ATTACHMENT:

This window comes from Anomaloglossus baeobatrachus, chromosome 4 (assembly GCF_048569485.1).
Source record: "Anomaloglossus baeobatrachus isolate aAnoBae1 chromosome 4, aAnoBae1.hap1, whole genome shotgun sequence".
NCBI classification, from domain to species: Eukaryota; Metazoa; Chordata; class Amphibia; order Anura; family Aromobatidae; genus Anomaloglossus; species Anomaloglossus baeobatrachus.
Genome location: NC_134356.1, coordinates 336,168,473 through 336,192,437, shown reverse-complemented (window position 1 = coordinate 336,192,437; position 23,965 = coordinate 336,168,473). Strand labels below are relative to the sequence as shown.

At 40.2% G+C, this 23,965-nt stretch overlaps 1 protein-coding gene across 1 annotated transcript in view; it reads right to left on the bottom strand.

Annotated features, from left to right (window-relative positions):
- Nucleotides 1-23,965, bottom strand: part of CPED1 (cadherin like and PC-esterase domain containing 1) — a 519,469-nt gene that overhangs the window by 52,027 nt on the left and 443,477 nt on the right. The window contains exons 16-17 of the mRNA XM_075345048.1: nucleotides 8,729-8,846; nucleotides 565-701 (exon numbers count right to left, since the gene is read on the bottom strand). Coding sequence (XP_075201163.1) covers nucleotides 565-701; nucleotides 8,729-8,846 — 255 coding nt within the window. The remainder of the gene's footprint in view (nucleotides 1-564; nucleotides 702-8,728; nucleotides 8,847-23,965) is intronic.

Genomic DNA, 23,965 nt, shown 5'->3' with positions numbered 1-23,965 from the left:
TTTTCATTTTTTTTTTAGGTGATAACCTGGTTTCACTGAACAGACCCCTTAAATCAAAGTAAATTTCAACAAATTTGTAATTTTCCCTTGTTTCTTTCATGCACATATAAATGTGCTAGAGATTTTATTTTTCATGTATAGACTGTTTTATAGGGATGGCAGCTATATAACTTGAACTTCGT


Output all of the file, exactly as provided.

This window comes from Anomaloglossus baeobatrachus, chromosome 4 (assembly GCF_048569485.1).
Source record: "Anomaloglossus baeobatrachus isolate aAnoBae1 chromosome 4, aAnoBae1.hap1, whole genome shotgun sequence".
NCBI classification, from domain to species: Eukaryota; Metazoa; Chordata; class Amphibia; order Anura; family Aromobatidae; genus Anomaloglossus; species Anomaloglossus baeobatrachus.
Genome location: NC_134356.1, coordinates 336,168,473 through 336,192,437, shown reverse-complemented (window position 1 = coordinate 336,192,437; position 23,965 = coordinate 336,168,473). Strand labels below are relative to the sequence as shown.

At 40.2% G+C, this 23,965-nt stretch overlaps 1 protein-coding gene across 1 annotated transcript in view; it reads right to left on the bottom strand.

Annotated features, from left to right (window-relative positions):
- Nucleotides 1-23,965, bottom strand: part of CPED1 (cadherin like and PC-esterase domain containing 1) — a 519,469-nt gene that overhangs the window by 52,027 nt on the left and 443,477 nt on the right. The window contains exons 16-17 of the mRNA XM_075345048.1: nucleotides 8,729-8,846; nucleotides 565-701 (exon numbers count right to left, since the gene is read on the bottom strand). Coding sequence (XP_075201163.1) covers nucleotides 565-701; nucleotides 8,729-8,846 — 255 coding nt within the window. The remainder of the gene's footprint in view (nucleotides 1-564; nucleotides 702-8,728; nucleotides 8,847-23,965) is intronic.

Genomic DNA, 23,965 nt, shown 5'->3' with positions numbered 1-23,965 from the left:
TTTTCATTTTTTTTTTAGGTGATAACCTGGTTTCACTGAACAGACCCCTTAAATCAAAGTAAATTTCAACAAATTTGTAATTTTCCCTTGTTTCTTTCATGCACATATAAATGTGCTAGAGATTTTATTTTTCATGTATAGACTGTTTTATAGGGATGGCAGCTATATAACTTGAACTTCGT